The Royal Bank of Canada says one-fifth of container ships are currently stuck at global ports

A new study by the Royal Bank of Canada (RBC) has found that 20% of container ships are currently stuck in congestion at various major ports. According to the report, published on Tuesday and seen by Reuters, China’s Covid lockdowns, the conflict in Ukraine, and other strains are causing longer delays at ports, driving up costs.

RBC data shows that ships awaiting berth at the Port of Shanghai now tally 344. That is a 34% increase over the past month, with shipping from a warehouse in China to one in the United States currently taking 74 days longer than usual.

The same can be seen in Europe, where ships from China are showing up an average of four days late.

“Global port congestion is worsening and becoming increasingly widespread,” RBC analysts said, acknowledging that it’s hard to say when things will improve. The plethora of problems is having a “domino-like negative compounding effect across various markets,” they added.

According to the report, since the start of the war in Ukraine and the sinking of several ships in the Black Sea, insurers have hiked premiums to between 1% and 5% of the value of ships compared to the pre-war levels of 0.25%.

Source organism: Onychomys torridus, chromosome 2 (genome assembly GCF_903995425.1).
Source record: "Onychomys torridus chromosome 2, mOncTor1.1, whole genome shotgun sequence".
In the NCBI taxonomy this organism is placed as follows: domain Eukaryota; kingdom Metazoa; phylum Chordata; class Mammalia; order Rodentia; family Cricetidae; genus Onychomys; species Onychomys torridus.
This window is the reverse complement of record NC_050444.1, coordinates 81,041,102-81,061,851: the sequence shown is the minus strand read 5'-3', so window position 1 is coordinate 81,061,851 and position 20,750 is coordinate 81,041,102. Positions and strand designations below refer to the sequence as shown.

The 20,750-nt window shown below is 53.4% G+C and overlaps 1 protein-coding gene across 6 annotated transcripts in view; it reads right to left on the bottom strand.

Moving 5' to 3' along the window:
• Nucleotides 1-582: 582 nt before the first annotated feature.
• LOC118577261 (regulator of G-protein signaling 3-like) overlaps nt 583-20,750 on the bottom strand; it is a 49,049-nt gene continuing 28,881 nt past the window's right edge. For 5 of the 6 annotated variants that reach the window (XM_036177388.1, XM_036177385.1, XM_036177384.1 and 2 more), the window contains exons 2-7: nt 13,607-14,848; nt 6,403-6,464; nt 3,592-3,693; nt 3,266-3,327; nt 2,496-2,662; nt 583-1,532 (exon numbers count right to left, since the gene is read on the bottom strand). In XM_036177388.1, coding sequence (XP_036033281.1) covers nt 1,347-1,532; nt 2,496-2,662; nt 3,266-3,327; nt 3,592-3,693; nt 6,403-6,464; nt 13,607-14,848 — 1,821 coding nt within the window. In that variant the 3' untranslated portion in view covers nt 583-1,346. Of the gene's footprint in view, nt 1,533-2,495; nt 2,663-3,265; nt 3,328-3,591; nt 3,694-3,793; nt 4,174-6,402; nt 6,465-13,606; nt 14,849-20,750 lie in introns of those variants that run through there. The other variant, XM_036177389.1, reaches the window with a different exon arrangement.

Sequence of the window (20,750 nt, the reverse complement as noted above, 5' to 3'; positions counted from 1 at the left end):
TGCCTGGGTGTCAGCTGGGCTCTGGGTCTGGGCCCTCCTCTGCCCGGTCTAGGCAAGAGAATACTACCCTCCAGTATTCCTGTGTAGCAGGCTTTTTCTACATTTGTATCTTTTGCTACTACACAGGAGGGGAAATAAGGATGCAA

Meanwhile, marine fuel prices in Singapore, the world’s largest refueling port, have soared 66% over the past year.

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“Many market participants thought that supply chains would be untangled by now, but this scenario has failed to materialize,”the report said. It showed that the average global delay of a ship’s arrival was still 7.26 days in March. The figure rarely topped 4.5 days during normal times.

The research also noted that the ban of Russian-flagged vessels from key European ports has led to a re-routed flow and is pushing increased container ship activity at those ports.

The aggregate Time of Turnaround (ToT) for the three largest European container ports – Rotterdam, Antwerp, and Hamburg – are 8%, 30%, and 21% respectively above their five-year normal levels.

“Significant compression of ToT times [is] required before we can confidently suggest a path toward normalizing shipping costs,” RBC analysts said, adding: “The problem? Things are getting worse.”

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